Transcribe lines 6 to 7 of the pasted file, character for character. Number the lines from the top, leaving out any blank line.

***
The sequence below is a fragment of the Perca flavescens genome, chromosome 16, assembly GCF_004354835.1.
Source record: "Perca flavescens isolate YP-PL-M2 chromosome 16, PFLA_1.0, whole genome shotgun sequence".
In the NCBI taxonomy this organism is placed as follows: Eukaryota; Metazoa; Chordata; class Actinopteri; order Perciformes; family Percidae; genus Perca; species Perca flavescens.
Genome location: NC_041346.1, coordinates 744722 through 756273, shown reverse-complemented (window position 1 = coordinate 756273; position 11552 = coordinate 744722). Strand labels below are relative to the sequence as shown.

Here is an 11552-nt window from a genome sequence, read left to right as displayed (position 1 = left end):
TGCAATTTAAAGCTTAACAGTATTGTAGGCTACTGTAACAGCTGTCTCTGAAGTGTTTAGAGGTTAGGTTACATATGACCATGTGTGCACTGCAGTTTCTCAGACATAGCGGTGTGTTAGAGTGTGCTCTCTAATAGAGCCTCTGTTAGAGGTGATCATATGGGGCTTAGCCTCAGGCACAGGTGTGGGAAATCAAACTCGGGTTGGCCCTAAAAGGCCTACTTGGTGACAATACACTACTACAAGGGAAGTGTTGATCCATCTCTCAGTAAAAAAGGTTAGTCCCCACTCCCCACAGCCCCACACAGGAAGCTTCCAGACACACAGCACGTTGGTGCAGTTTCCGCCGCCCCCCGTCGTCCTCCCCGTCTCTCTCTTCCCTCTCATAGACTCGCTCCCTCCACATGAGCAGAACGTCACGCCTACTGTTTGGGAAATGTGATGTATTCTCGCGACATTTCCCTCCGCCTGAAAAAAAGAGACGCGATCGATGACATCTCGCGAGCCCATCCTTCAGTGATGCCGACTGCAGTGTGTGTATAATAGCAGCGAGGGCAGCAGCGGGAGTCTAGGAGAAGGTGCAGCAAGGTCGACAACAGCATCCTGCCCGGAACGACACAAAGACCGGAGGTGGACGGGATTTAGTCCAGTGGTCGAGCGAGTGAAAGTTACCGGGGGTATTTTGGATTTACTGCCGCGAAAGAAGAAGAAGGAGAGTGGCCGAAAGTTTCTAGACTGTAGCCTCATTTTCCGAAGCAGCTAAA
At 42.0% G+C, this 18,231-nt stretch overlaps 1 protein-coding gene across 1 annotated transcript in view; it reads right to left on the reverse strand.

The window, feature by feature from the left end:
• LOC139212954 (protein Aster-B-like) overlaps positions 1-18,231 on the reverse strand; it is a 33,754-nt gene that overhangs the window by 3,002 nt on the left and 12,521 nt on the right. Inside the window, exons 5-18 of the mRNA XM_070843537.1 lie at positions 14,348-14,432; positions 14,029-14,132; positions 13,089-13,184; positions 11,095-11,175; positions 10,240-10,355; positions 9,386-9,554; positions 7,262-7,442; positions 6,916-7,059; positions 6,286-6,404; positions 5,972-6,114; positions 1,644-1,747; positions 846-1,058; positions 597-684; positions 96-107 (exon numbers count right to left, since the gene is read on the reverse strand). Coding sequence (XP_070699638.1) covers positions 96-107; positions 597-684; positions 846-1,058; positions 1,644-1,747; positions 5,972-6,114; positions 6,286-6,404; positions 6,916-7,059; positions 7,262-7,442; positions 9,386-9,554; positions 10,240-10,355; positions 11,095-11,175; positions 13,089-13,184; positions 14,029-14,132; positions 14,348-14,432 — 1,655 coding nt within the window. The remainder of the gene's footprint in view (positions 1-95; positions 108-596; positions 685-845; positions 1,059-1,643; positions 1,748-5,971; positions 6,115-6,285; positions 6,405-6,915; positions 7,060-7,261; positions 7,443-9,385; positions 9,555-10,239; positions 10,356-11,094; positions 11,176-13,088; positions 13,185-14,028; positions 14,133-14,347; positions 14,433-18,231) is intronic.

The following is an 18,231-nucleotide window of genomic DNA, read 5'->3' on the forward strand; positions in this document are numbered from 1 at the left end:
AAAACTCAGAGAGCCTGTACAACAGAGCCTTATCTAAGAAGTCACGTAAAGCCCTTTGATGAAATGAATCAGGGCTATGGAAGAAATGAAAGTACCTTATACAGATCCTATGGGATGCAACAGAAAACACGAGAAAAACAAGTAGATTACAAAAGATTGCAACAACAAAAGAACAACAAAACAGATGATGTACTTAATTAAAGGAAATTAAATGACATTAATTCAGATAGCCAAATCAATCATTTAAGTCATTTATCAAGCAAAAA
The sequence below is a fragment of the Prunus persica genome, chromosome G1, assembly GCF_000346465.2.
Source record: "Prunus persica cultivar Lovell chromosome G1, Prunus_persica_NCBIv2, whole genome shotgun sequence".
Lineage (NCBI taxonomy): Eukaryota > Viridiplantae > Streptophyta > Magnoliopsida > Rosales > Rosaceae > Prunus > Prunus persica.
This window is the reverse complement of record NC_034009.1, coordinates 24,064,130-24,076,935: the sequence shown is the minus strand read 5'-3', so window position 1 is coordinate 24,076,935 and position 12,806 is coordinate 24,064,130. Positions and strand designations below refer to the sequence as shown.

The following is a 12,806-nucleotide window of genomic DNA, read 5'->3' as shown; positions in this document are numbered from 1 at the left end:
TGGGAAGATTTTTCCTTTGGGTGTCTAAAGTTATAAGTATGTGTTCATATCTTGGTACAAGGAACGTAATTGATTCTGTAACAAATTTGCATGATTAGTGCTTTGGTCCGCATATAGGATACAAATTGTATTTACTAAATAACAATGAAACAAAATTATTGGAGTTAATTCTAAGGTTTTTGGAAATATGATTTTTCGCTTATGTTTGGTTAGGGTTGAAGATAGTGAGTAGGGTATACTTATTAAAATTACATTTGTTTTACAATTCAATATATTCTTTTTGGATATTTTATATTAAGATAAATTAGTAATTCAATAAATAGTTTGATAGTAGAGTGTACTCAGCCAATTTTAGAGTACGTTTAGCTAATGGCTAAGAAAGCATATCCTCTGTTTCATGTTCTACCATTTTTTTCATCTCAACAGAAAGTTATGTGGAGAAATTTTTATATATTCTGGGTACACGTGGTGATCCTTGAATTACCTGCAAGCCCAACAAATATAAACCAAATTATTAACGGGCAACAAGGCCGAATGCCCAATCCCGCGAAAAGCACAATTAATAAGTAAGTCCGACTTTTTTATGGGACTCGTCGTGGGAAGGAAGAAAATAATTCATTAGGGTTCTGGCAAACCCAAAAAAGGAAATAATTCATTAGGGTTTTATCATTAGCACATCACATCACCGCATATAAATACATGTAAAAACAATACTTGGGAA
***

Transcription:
TGCAATTTAAAGCTTAACAGTATTGTAGGCTACTGTAACAGCTGTCTCTGAAGTGTTTAGAGGTTAGGTTACATATGACCATGTGTGCACTGCAGTTTCTCAGACATAGCGGTGTGTTAGAGTGTGCTCTCTAATAGAGCCTCTGTTAGAGGTGATCATATGGGGCTTAGCCTCAGGCACAGGTGTGGGAAATCAAACTCGGGTTGGCCCTAAAAGGCCTACTTGGTGACAATACACTACTACAAGGGAAGTGTTGATCCATCTCTCAGTAAAAAAGGTTAGTCCCCACTCCCCACAGCCCCACACAGGAAGCTTCCAGACACACAGCACGTTGGTGCAGTTTCCGCCGCCCCCCGTCGTCCTCCCCGTCTCTCTCTTCCCTCTCATAGACTCGCTCCCTCCACATGAGCAGAACGTCACGCCTACTGTTTGGGAAATGTGATGTATTCTCGCGACATTTCCCTCCGCCTGAAAAAAAGAGACGCGATCGATGACATCTCGCGAGCCCATCCTTCAGTGATGCCGACTGCAGTGTGTGTATAATAGCAGCGAGGGCAGCAGCGGGAGTCTAGGAGAAGGTGCAGCAAGGTCGACAACAGCATCCTGCCCGGAACGACACAAAGACCGGAGGTGGACGGGATTTAGTCCAGTGGTCGAGCGAGTGAAAGTTACCGGGGGTATTTTGGATTTACTGCCGCGAAAGAAGAAGAAGGAGAGTGGCCGAAAGTTTCTAGACTGTAGCCTCATTTTCCGAAGCAGCTAAA
At 42.0% G+C, this 18,231-nt stretch overlaps 1 protein-coding gene across 1 annotated transcript in view; it reads right to left on the reverse strand.